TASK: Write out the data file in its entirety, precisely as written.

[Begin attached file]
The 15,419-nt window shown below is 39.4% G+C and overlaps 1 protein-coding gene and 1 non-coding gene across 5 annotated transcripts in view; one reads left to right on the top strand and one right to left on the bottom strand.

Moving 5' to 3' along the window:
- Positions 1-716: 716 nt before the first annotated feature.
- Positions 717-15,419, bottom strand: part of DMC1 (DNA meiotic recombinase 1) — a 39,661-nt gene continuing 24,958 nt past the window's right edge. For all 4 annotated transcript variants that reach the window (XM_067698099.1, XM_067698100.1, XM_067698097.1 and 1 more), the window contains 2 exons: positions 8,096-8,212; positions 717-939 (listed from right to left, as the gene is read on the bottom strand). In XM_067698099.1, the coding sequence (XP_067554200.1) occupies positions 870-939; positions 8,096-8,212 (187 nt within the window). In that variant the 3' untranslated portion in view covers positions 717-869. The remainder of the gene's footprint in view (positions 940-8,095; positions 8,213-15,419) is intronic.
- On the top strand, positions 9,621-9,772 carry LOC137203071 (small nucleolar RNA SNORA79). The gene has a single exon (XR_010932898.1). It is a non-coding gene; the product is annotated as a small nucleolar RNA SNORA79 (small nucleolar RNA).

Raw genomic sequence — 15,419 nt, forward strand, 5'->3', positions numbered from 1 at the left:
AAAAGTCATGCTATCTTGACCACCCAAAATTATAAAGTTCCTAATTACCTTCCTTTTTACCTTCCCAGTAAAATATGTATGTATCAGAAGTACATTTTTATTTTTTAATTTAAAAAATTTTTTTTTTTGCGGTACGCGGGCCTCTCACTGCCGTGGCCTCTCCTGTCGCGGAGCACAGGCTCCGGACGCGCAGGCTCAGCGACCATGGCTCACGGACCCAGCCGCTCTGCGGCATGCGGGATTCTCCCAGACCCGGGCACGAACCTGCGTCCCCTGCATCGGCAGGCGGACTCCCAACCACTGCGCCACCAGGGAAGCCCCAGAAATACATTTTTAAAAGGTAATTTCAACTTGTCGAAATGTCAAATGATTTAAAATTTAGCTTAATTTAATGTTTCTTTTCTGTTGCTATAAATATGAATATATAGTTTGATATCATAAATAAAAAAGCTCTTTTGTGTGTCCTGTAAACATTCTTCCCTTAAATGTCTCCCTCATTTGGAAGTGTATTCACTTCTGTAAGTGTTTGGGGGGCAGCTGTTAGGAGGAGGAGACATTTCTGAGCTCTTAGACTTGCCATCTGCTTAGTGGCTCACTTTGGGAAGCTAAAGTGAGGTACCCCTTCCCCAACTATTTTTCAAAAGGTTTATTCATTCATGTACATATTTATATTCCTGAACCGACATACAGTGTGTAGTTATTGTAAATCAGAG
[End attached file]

The 15,419-nt window shown below is 39.4% G+C and overlaps 1 protein-coding gene and 1 non-coding gene across 5 annotated transcripts in view; one reads left to right on the top strand and one right to left on the bottom strand.

Moving 5' to 3' along the window:
- Positions 1-716: 716 nt before the first annotated feature.
- Positions 717-15,419, bottom strand: part of DMC1 (DNA meiotic recombinase 1) — a 39,661-nt gene continuing 24,958 nt past the window's right edge. For all 4 annotated transcript variants that reach the window (XM_067698099.1, XM_067698100.1, XM_067698097.1 and 1 more), the window contains 2 exons: positions 8,096-8,212; positions 717-939 (listed from right to left, as the gene is read on the bottom strand). In XM_067698099.1, the coding sequence (XP_067554200.1) occupies positions 870-939; positions 8,096-8,212 (187 nt within the window). In that variant the 3' untranslated portion in view covers positions 717-869. The remainder of the gene's footprint in view (positions 940-8,095; positions 8,213-15,419) is intronic.
- On the top strand, positions 9,621-9,772 carry LOC137203071 (small nucleolar RNA SNORA79). The gene has a single exon (XR_010932898.1). It is a non-coding gene; the product is annotated as a small nucleolar RNA SNORA79 (small nucleolar RNA).

Raw genomic sequence — 15,419 nt, forward strand, 5'->3', positions numbered from 1 at the left:
AAAAGTCATGCTATCTTGACCACCCAAAATTATAAAGTTCCTAATTACCTTCCTTTTTACCTTCCCAGTAAAATATGTATGTATCAGAAGTACATTTTTATTTTTTAATTTAAAAAATTTTTTTTTTTGCGGTACGCGGGCCTCTCACTGCCGTGGCCTCTCCTGTCGCGGAGCACAGGCTCCGGACGCGCAGGCTCAGCGACCATGGCTCACGGACCCAGCCGCTCTGCGGCATGCGGGATTCTCCCAGACCCGGGCACGAACCTGCGTCCCCTGCATCGGCAGGCGGACTCCCAACCACTGCGCCACCAGGGAAGCCCCAGAAATACATTTTTAAAAGGTAATTTCAACTTGTCGAAATGTCAAATGATTTAAAATTTAGCTTAATTTAATGTTTCTTTTCTGTTGCTATAAATATGAATATATAGTTTGATATCATAAATAAAAAAGCTCTTTTGTGTGTCCTGTAAACATTCTTCCCTTAAATGTCTCCCTCATTTGGAAGTGTATTCACTTCTGTAAGTGTTTGGGGGGCAGCTGTTAGGAGGAGGAGACATTTCTGAGCTCTTAGACTTGCCATCTGCTTAGTGGCTCACTTTGGGAAGCTAAAGTGAGGTACCCCTTCCCCAACTATTTTTCAAAAGGTTTATTCATTCATGTACATATTTATATTCCTGAACCGACATACAGTGTGTAGTTATTGTAAATCAGAG